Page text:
Could the head of a three thousand year old figurine from Tel Abel Beth Maacah represent one of the ancient kings of Israel?
Could this be the head of one of the ancient kings of Israel? The head of a three thousand year old figurine (9th century BCE), discovered last summer within a monumental building in Tel Abel Beth Maacah, just south of Metulla, is currently on display in the Israel Museum, Jerusalem. The small border town gets a mention in the book of Samuel (ch. 20) as the place where Sheva son of Bikhri, who rebelled against King David, sought shelter. A “wise woman” saved the town from destruction at the hands of Joab, the royal general, by having her people throw the rebel’s head over the wall to King David’s besieging soldiers.
With its coronet, elegant hairdo regal beard, the figurine fragment also seems to represent a member of the nobility. Exquisitely crafted in Egyptian faience, a glass-like material made of powdered quartz, the head is extremely unusual for its period. Though the head is only six centimeters high, the details of the face are precise and expressive, with a somewhat pensive air. The question is, who could it be?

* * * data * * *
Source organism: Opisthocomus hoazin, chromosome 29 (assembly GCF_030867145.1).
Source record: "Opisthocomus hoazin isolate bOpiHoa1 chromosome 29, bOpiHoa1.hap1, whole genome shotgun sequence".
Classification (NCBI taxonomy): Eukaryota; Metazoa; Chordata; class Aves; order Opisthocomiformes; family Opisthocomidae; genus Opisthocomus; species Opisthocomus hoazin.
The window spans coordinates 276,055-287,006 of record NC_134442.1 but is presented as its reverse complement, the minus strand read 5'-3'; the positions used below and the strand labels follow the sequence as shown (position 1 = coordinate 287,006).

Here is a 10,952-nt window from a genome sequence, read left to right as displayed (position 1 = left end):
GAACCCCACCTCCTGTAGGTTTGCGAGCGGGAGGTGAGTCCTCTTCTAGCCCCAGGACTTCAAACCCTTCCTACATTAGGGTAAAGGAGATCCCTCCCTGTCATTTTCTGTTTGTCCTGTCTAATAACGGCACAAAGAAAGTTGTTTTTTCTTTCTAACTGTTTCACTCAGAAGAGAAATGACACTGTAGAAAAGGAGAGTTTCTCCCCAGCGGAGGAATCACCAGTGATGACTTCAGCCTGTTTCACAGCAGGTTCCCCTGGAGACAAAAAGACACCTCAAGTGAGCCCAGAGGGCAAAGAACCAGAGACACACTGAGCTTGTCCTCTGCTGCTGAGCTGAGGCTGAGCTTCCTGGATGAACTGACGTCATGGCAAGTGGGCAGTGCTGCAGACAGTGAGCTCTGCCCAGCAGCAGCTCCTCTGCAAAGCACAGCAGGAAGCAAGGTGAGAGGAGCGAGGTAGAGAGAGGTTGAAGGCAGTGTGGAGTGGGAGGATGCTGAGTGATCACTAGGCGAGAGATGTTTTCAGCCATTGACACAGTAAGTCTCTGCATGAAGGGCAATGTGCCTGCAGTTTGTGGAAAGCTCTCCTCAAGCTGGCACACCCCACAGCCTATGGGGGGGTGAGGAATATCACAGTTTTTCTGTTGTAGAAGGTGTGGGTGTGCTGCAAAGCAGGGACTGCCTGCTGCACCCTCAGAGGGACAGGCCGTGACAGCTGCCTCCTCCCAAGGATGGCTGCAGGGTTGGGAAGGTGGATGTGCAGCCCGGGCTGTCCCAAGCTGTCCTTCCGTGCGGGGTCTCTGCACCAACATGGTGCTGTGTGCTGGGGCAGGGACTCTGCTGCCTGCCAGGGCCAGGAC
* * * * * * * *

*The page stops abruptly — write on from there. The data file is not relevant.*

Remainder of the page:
Researchers from the excavation, a joint project of the Hebrew University and Azusa Pacific University near Los Angeles, point out that although chemical analysis can date the head to within a century, the area changed hands frequently in this period, between the kingdoms of Aram-Damascus, Israel and the Phoenician or Tyrean kingdom. The 9th century BCE was roughly the time of Ahab and Jezebel, whose union allied the Israelite and Phoenician cultures, much to disapproval of the biblical text. So could this be Ahab or Jehu, kings of Israel? Or Hazael king of Aram? Or even Itbaal, king of Sidon? Perhaps renewed excavations this summer will unearth the remainder of the figure, or otherwise suggest an answer. Meanwhile, the most that can be said is that he looks Semitic.